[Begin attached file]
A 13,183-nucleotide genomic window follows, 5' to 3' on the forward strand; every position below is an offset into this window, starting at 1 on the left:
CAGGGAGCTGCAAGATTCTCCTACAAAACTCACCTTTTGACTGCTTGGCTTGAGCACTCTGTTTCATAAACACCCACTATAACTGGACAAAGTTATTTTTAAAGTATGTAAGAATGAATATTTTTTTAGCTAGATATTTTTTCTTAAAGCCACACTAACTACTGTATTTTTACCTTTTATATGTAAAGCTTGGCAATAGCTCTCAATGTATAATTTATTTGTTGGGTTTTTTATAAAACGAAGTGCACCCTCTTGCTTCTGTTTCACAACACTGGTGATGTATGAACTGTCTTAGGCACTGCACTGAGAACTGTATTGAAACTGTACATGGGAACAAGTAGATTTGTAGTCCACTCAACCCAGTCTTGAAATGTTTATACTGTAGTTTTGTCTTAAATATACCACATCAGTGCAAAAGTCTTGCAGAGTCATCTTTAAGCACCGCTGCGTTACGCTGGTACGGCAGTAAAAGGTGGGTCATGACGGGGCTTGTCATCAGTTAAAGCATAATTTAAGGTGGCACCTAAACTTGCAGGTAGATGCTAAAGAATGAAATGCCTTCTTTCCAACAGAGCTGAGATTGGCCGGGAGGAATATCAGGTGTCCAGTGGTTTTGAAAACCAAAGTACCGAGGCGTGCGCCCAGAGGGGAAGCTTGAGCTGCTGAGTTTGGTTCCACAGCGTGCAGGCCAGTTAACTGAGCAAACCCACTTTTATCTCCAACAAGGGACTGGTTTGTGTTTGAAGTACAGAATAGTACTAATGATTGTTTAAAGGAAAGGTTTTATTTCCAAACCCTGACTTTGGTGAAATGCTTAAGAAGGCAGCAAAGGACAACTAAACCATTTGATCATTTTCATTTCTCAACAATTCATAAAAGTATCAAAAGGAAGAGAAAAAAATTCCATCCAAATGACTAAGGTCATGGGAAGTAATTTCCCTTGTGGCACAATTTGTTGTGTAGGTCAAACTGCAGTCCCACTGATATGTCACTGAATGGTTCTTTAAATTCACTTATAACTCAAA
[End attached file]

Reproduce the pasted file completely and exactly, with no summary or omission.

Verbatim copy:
A 13,183-nucleotide genomic window follows, 5' to 3' on the forward strand; every position below is an offset into this window, starting at 1 on the left:
CAGGGAGCTGCAAGATTCTCCTACAAAACTCACCTTTTGACTGCTTGGCTTGAGCACTCTGTTTCATAAACACCCACTATAACTGGACAAAGTTATTTTTAAAGTATGTAAGAATGAATATTTTTTTAGCTAGATATTTTTTCTTAAAGCCACACTAACTACTGTATTTTTACCTTTTATATGTAAAGCTTGGCAATAGCTCTCAATGTATAATTTATTTGTTGGGTTTTTTATAAAACGAAGTGCACCCTCTTGCTTCTGTTTCACAACACTGGTGATGTATGAACTGTCTTAGGCACTGCACTGAGAACTGTATTGAAACTGTACATGGGAACAAGTAGATTTGTAGTCCACTCAACCCAGTCTTGAAATGTTTATACTGTAGTTTTGTCTTAAATATACCACATCAGTGCAAAAGTCTTGCAGAGTCATCTTTAAGCACCGCTGCGTTACGCTGGTACGGCAGTAAAAGGTGGGTCATGACGGGGCTTGTCATCAGTTAAAGCATAATTTAAGGTGGCACCTAAACTTGCAGGTAGATGCTAAAGAATGAAATGCCTTCTTTCCAACAGAGCTGAGATTGGCCGGGAGGAATATCAGGTGTCCAGTGGTTTTGAAAACCAAAGTACCGAGGCGTGCGCCCAGAGGGGAAGCTTGAGCTGCTGAGTTTGGTTCCACAGCGTGCAGGCCAGTTAACTGAGCAAACCCACTTTTATCTCCAACAAGGGACTGGTTTGTGTTTGAAGTACAGAATAGTACTAATGATTGTTTAAAGGAAAGGTTTTATTTCCAAACCCTGACTTTGGTGAAATGCTTAAGAAGGCAGCAAAGGACAACTAAACCATTTGATCATTTTCATTTCTCAACAATTCATAAAAGTATCAAAAGGAAGAGAAAAAAATTCCATCCAAATGACTAAGGTCATGGGAAGTAATTTCCCTTGTGGCACAATTTGTTGTGTAGGTCAAACTGCAGTCCCACTGATATGTCACTGAATGGTTCTTTAAATTCACTTATAACTCAAA